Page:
National Security Adviser John Bolton on Monday renewed his long-standing attack on the International Criminal Court, vowing that the United States would not cooperate with the court and predicting that it would “die on its own.”
“We will not cooperate with the ICC. We will provide no assistance to the ICC. We will not join the ICC. We will let the ICC die on its own,” Bolton said in a speech at an event sponsored by the conservative Federalist Society. “After all, for all intents and purposes, the ICC is already dead to us.”
The apparent impetus for the speech, delivered, Bolton noted, on the eve of the anniversary of the Sept. 11 attacks, was that last November the ICC prosecutor requested authorization to investigate alleged war crimes committed in Afghanistan by US service members.
“Any day now, the ICC may announce the start of a formal investigation against these American patriots, who voluntarily went into harm’s way to protect our nation, our homes, and our families in the wake of the 9/11 attacks,” Bolton said.
The United States is not a signatory to the convention that established the ICC, whose mandate is to prosecute crimes such as genocide that individual governments can’t or won’t. Then-president Bill Clinton signed the convention in 2000, but never presented it to Congress for ratification, and George W. Bush authorized the United States to “unsign” it in May 2002.
But Bolton noted that under the convention, known as the Rome Statute, the ICC claims “automatic jurisdiction,” which means individuals can be prosecuted even if their governments aren’t part of the ICC. Bolton, who was undersecretary of state for arms control and international security at the time, was among the opponents to the ICC then. On Monday, he said he was “honored” to have opposed the court from its inception.
Bolton outlined five reasons for opposing the ICC. He said that the ICC is a threat to American sovereignty and interests; that it claims jurisdiction over crimes “that have disputed and ambiguous definitions”; that the court has failed to punish and deter atrocities; that it is superfluous, “given that domestic US judicial systems already hold American citizens to the highest legal and ethical standards”; and that it has been criticized and rejected by “most” of the world — an assertion that seemed a stretch; 123 countries have ratified the ICC, including most of the nations of the Western Hemisphere except Cuba and Nicaragua. In addition to the United States, nations that are not signatories to the convention include China, India, and Pakistan in Asia, and Saudi Arabia and Israel in the Middle East.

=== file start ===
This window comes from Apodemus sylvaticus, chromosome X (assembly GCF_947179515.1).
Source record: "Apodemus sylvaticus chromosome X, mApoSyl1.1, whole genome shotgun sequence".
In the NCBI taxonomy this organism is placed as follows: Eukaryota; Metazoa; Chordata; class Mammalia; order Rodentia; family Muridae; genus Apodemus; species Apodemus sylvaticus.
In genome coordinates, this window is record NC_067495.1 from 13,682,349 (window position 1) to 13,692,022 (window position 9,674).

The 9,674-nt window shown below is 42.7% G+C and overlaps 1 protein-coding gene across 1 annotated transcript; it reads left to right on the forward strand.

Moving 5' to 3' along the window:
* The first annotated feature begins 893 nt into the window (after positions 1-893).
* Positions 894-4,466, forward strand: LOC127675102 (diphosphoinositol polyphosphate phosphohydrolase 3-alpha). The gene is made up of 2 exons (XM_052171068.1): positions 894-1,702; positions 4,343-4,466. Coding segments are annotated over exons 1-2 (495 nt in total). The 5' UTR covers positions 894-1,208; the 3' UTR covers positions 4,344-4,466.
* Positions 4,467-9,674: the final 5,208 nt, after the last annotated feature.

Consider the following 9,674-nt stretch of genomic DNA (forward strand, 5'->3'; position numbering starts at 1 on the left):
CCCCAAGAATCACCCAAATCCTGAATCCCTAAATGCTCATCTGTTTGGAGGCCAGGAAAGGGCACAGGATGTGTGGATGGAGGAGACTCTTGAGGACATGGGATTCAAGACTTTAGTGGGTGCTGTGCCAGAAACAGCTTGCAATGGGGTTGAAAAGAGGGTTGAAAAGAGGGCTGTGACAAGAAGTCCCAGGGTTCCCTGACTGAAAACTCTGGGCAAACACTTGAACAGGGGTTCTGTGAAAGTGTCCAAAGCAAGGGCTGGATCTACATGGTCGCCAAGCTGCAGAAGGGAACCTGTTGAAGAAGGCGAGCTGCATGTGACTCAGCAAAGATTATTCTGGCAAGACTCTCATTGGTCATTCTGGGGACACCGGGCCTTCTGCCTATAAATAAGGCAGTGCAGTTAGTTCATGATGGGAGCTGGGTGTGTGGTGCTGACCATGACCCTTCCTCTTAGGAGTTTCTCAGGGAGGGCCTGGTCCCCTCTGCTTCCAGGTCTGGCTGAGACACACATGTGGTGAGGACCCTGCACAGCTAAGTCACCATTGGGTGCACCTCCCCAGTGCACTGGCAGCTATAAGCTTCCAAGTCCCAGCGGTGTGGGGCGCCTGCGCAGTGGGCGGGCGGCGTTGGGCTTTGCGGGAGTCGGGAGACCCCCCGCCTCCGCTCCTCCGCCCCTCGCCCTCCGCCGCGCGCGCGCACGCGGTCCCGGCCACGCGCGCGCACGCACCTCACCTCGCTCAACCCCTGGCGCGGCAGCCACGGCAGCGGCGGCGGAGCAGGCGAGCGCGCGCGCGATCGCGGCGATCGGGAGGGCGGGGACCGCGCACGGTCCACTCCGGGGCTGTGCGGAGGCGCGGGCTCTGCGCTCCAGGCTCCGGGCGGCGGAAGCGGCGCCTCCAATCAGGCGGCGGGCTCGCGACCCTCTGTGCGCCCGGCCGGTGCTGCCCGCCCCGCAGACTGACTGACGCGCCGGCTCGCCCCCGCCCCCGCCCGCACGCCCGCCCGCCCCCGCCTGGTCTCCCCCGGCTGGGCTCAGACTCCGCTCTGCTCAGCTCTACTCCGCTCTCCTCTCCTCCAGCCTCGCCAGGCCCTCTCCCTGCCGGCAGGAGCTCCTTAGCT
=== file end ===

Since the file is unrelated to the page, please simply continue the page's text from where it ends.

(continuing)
Bolton singled out the support of European Union, a traditional US ally, for the court, noting that the EU "is where the global governance dogma is strong."
He noted that Israel, in particular, has been critical of the ICC over the possibility that it might prosecute Israeli authorities for actions taken against Palestinians.
It was congressional concerns over Palestinian efforts to prompt an ICC investigation into Israel, Bolton said, that led the State Department to announce the closure of the Palestinian Liberation Organization office in Washington. The State Department announced the closure on Monday before Bolton’s speech.
Moving forward, Bolton said, the United States would negotiate “even more binding, bilateral agreements” to prevent other nations from surrendering US persons to the ICC. It would sanction judges, prosecutors, and any company or state that assists an investigation of Americans. The United States, Bolton said, would try to constrain the ICC at the UN Security Council. And it would take note of those countries that cooperate with ICC investigations into Americans. "We will remember that cooperation when setting US foreign assistance, military assistance, and intelligence sharing levels,” he said.
To date, the ICC has prosecuted and indicted individuals involved in crimes against humanity and war crimes in Sudan, Kenya, the Central African Republic, the Democratic Republic of Congo, the Ivory Coast, and Uganda. Perhaps most notable to Americans, the court indicted the late Libyan leader Muammar Gaddafi for crimes against humanity in Libya.
Proponents of the ICC were quick to criticize Bolton's speech. “The Bolton speech today isolates the United States from international criminal justice and severely undermines our leadership in bringing perpetrators of atrocity crimes to justice elsewhere in the world," David Scheffer, who was the ambassador-at-large for war crimes issues during Clinton's second term, said in a statement. "The double standard set forth in his speech will likely play well with authoritarian regimes, which will resist accountability for atrocity crimes and ignore international efforts to advance the rule of law."